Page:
4. Practice really does make Perfect!

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Baby Pinup Makeup to shoot makeup done in 2017.

We hear this one all the time and as a beginner it can be infuriating, especially if you’re struggling to learn a new technique or get something right. But practice really does make perfect. My own pinup journey reflects this. I’ve gone from spending literally hours on my hair and make up to have my attempted heat set flop and my makeup being mmmm ok to being able to do shoot level hair and make up in an hour.  My morning routine I’ve got down to a 1 hour art (thats shower, dressing, makeup and hair. I also select my outfit in the morning) but its taken me 3+ years to get to that point. No one gets as good at their hair as Dita overnight and no one nails every outfit all the time. My best advice is to practice when its not important (I used to trial hairstyles on a chill day so if it messed up I wasn’t left in the lurch) and to not be afraid to try different products and techniques. Now days there was so many options product wise and there are different techniques. If one doesn’t work, try a different one!

5. It doesn’t have to be new or expensive to get into!

One thing a lot of girls freak out about with pinup when they first get into it is the cost. I know, it looks expensive! But in a lot of ways, pinup is different to fast fashion and I view my clothes as an investment. For one thing, unless you’ve evolved outside of wearing that style I can keep wearing things again. Things don’t really ‘trend out’ in retro fashion as its all centred around the same era so you’re not chasing trends like in fast fashion fads. Also when something does phase out, I normally sell it on and reinvest in something new, as most retro clothes hold their value. Secondly, if you don’t have the money to spend on new stuff second hand repro retro clothing is just as good. Ebay and with the wealth of Buy Swap Sell pages on facebook, you can often find gems in these places when searching by brand names or just keeping a good eye. My first 2 years of building my wardrobe was done completely with second hand ebay purchases and it was amazing for building my confidence to take the step to buy new from some of the more expensive brands. I’ve got things in my wardrobe I bought 5 years ago I still wear which is wonderful. I also suggest signing upto the newsletters and following brands you love on social media, as you can often pick up some absolute bargains in sales too!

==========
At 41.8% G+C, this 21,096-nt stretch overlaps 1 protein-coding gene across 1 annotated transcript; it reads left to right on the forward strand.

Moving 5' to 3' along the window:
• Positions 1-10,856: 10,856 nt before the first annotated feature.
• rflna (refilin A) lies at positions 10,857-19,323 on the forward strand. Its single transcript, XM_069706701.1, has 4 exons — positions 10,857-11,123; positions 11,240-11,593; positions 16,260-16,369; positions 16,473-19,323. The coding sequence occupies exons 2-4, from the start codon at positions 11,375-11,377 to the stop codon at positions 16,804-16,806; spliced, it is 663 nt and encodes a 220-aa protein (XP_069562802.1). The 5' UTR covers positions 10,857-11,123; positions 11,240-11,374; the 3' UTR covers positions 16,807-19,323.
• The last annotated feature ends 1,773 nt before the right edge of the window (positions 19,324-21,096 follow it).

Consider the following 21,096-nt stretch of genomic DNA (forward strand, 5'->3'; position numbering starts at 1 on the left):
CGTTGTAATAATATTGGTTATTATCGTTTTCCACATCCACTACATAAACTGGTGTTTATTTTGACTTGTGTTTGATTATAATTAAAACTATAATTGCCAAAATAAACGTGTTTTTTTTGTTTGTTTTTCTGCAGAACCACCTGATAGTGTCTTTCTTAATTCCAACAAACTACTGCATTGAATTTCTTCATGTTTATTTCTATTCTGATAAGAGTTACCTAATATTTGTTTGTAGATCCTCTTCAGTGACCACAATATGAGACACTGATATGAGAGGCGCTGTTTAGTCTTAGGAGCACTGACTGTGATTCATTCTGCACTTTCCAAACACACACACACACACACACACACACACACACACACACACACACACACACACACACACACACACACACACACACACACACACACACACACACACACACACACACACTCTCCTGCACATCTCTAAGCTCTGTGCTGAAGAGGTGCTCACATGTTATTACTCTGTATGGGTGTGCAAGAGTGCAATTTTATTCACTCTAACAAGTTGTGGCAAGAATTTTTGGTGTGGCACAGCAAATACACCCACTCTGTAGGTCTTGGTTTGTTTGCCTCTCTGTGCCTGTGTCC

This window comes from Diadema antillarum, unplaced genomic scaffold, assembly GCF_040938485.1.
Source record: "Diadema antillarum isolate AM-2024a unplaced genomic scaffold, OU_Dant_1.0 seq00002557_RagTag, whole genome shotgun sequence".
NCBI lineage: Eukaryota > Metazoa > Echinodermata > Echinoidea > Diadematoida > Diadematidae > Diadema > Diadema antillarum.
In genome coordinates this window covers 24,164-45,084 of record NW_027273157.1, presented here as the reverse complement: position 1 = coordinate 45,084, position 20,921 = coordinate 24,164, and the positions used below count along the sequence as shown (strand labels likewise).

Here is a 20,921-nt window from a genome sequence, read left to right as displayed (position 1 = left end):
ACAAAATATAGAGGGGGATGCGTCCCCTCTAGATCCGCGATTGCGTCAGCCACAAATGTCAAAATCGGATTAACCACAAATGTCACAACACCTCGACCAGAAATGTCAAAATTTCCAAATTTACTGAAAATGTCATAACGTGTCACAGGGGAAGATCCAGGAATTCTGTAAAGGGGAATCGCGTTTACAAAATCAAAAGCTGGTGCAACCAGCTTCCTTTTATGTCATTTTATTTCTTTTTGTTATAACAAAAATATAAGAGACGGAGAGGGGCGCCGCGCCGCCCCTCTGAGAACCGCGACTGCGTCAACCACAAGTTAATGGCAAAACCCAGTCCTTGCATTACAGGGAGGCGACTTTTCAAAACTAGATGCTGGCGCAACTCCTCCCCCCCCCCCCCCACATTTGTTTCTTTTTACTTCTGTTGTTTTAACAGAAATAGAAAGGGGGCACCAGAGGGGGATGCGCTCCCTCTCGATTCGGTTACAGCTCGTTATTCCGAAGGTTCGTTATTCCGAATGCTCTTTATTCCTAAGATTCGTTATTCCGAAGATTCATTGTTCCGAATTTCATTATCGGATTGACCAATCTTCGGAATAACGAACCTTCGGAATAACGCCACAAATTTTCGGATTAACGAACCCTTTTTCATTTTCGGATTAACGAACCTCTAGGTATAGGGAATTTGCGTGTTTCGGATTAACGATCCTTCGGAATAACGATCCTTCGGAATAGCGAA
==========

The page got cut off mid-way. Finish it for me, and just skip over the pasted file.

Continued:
6. There is no size limit or prescribed ethnicity to being a pinup

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As a girl who entered the pinup scene as a size S/M at the age of 21, I still thought I was too fat to be a ‘proper pinup girl’. Now at the age of 27, having gone through a period of health issues with endometriosis and putting on 25kg I call that complete and utter crap. I Style definitely is not a size and the most important thing is that you feel confident and fabulous in what you’re wearing. With more brands now days in the retro scene catering upto a size 4XL (and some higher) and others down to an XXS, its opening the door more for larger and ladies much much smaller than the norm to be embraced by this style. I’ve also seen a growing number of models from varying ethnic backgrounds than when I first started following retro girls online which is awesome to see. I’m also seeing more and more brands using varied sized and backgrounds of models too which is wonderful. Pinup is for any lady who wants to be a part of it, irrespective of anything about her physical appearance.

7. Dabbling outside of pinup doesn’t make you less of a pinup

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Now while I consider myself a full time retro girl, I do occasionally like to dabble in my first love of alternative fashion. And this is perfectly OK. You don’t have to be dressed retro all the time to be considered a retro girl. We live in a world where its not always practical for the roles we play in our lives or what we feel like enjoying. As I said earlier, fashion should be enjoyable and fun! Don’t ever let anyone try and talk down to you for not fulfilling their ideals about how you look. Make your fashion your own and embrace your unique you!

8. Make Youtube/tutorial books and bloggers your friends

With the amazing thing that is the internet, we have so many resources now given to us on varying ways to style things, products that work for us and helpful hints and tips. If you’re a newbie I encourage you to find books on retro styling, subscribe to youtube channels that post tutorials. Attend workshops in your local area if they’re available to you! Follow accounts of gals you admire and ask questions if you can’t find the answers. I’ve personally learnt so much through YouTube and through the books I’ve purchased as well as having attended a few workshops myself! The information you can learn from these is invaluable! I cannot stress that enough.